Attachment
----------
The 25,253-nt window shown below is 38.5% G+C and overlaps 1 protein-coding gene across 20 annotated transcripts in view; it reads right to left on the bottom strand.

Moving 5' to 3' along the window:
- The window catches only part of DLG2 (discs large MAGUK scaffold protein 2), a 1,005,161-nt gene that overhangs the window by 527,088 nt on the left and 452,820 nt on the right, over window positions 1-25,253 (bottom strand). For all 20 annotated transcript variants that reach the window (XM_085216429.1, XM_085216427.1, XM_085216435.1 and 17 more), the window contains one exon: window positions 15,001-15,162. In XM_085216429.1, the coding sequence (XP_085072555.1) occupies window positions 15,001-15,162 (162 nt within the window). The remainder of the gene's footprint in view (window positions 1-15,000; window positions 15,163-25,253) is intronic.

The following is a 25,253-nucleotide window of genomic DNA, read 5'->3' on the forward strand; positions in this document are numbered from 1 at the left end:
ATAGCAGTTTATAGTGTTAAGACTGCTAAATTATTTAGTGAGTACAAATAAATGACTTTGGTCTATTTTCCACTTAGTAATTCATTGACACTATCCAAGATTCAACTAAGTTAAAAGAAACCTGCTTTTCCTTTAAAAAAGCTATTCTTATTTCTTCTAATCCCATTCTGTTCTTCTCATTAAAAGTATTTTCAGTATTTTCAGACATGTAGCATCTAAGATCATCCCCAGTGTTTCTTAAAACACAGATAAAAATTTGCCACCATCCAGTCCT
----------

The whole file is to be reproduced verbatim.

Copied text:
The 25,253-nt window shown below is 38.5% G+C and overlaps 1 protein-coding gene across 20 annotated transcripts in view; it reads right to left on the bottom strand.

Moving 5' to 3' along the window:
- The window catches only part of DLG2 (discs large MAGUK scaffold protein 2), a 1,005,161-nt gene that overhangs the window by 527,088 nt on the left and 452,820 nt on the right, over window positions 1-25,253 (bottom strand). For all 20 annotated transcript variants that reach the window (XM_085216429.1, XM_085216427.1, XM_085216435.1 and 17 more), the window contains one exon: window positions 15,001-15,162. In XM_085216429.1, the coding sequence (XP_085072555.1) occupies window positions 15,001-15,162 (162 nt within the window). The remainder of the gene's footprint in view (window positions 1-15,000; window positions 15,163-25,253) is intronic.

The following is a 25,253-nucleotide window of genomic DNA, read 5'->3' on the forward strand; positions in this document are numbered from 1 at the left end:
ATAGCAGTTTATAGTGTTAAGACTGCTAAATTATTTAGTGAGTACAAATAAATGACTTTGGTCTATTTTCCACTTAGTAATTCATTGACACTATCCAAGATTCAACTAAGTTAAAAGAAACCTGCTTTTCCTTTAAAAAAGCTATTCTTATTTCTTCTAATCCCATTCTGTTCTTCTCATTAAAAGTATTTTCAGTATTTTCAGACATGTAGCATCTAAGATCATCCCCAGTGTTTCTTAAAACACAGATAAAAATTTGCCACCATCCAGTCCT